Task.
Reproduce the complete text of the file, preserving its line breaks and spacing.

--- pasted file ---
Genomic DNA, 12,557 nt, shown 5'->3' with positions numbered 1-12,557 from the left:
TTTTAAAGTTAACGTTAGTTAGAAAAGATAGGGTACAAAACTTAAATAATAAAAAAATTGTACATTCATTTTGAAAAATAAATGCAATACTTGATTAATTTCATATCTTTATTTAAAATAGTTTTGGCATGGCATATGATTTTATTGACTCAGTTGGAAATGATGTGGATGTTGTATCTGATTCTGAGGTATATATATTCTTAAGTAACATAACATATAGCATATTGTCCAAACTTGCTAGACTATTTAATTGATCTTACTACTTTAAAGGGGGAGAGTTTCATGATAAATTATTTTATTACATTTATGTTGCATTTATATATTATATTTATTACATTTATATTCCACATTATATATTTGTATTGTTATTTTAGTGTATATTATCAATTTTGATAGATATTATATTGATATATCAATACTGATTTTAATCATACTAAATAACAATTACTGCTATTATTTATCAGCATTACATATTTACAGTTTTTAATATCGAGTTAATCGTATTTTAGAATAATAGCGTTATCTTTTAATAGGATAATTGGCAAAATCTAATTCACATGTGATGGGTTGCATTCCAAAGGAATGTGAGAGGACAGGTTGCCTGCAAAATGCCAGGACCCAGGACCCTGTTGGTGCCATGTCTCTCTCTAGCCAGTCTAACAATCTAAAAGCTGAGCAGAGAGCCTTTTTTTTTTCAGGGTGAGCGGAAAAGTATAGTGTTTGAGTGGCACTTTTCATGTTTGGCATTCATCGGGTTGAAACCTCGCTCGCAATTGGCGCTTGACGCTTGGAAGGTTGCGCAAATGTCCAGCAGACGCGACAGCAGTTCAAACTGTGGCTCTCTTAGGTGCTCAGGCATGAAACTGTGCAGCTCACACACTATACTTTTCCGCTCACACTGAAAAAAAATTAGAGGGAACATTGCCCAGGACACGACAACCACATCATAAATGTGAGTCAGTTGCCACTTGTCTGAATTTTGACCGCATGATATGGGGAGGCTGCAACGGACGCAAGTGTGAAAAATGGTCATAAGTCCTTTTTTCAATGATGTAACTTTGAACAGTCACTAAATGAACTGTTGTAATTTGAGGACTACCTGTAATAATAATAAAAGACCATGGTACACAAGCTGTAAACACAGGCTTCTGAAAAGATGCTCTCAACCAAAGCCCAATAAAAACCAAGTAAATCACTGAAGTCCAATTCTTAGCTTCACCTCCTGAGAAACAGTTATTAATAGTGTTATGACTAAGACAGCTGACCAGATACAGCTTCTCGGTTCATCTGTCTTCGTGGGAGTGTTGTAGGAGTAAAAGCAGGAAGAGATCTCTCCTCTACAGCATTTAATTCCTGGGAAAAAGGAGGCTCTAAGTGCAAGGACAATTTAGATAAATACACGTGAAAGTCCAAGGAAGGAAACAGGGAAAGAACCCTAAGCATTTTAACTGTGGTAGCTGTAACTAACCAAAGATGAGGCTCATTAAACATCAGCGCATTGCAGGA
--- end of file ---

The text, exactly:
Genomic DNA, 12,557 nt, shown 5'->3' with positions numbered 1-12,557 from the left:
TTTTAAAGTTAACGTTAGTTAGAAAAGATAGGGTACAAAACTTAAATAATAAAAAAATTGTACATTCATTTTGAAAAATAAATGCAATACTTGATTAATTTCATATCTTTATTTAAAATAGTTTTGGCATGGCATATGATTTTATTGACTCAGTTGGAAATGATGTGGATGTTGTATCTGATTCTGAGGTATATATATTCTTAAGTAACATAACATATAGCATATTGTCCAAACTTGCTAGACTATTTAATTGATCTTACTACTTTAAAGGGGGAGAGTTTCATGATAAATTATTTTATTACATTTATGTTGCATTTATATATTATATTTATTACATTTATATTCCACATTATATATTTGTATTGTTATTTTAGTGTATATTATCAATTTTGATAGATATTATATTGATATATCAATACTGATTTTAATCATACTAAATAACAATTACTGCTATTATTTATCAGCATTACATATTTACAGTTTTTAATATCGAGTTAATCGTATTTTAGAATAATAGCGTTATCTTTTAATAGGATAATTGGCAAAATCTAATTCACATGTGATGGGTTGCATTCCAAAGGAATGTGAGAGGACAGGTTGCCTGCAAAATGCCAGGACCCAGGACCCTGTTGGTGCCATGTCTCTCTCTAGCCAGTCTAACAATCTAAAAGCTGAGCAGAGAGCCTTTTTTTTTTCAGGGTGAGCGGAAAAGTATAGTGTTTGAGTGGCACTTTTCATGTTTGGCATTCATCGGGTTGAAACCTCGCTCGCAATTGGCGCTTGACGCTTGGAAGGTTGCGCAAATGTCCAGCAGACGCGACAGCAGTTCAAACTGTGGCTCTCTTAGGTGCTCAGGCATGAAACTGTGCAGCTCACACACTATACTTTTCCGCTCACACTGAAAAAAAATTAGAGGGAACATTGCCCAGGACACGACAACCACATCATAAATGTGAGTCAGTTGCCACTTGTCTGAATTTTGACCGCATGATATGGGGAGGCTGCAACGGACGCAAGTGTGAAAAATGGTCATAAGTCCTTTTTTCAATGATGTAACTTTGAACAGTCACTAAATGAACTGTTGTAATTTGAGGACTACCTGTAATAATAATAAAAGACCATGGTACACAAGCTGTAAACACAGGCTTCTGAAAAGATGCTCTCAACCAAAGCCCAATAAAAACCAAGTAAATCACTGAAGTCCAATTCTTAGCTTCACCTCCTGAGAAACAGTTATTAATAGTGTTATGACTAAGACAGCTGACCAGATACAGCTTCTCGGTTCATCTGTCTTCGTGGGAGTGTTGTAGGAGTAAAAGCAGGAAGAGATCTCTCCTCTACAGCATTTAATTCCTGGGAAAAAGGAGGCTCTAAGTGCAAGGACAATTTAGATAAATACACGTGAAAGTCCAAGGAAGGAAACAGGGAAAGAACCCTAAGCATTTTAACTGTGGTAGCTGTAACTAACCAAAGATGAGGCTCATTAAACATCAGCGCATTGCAGGA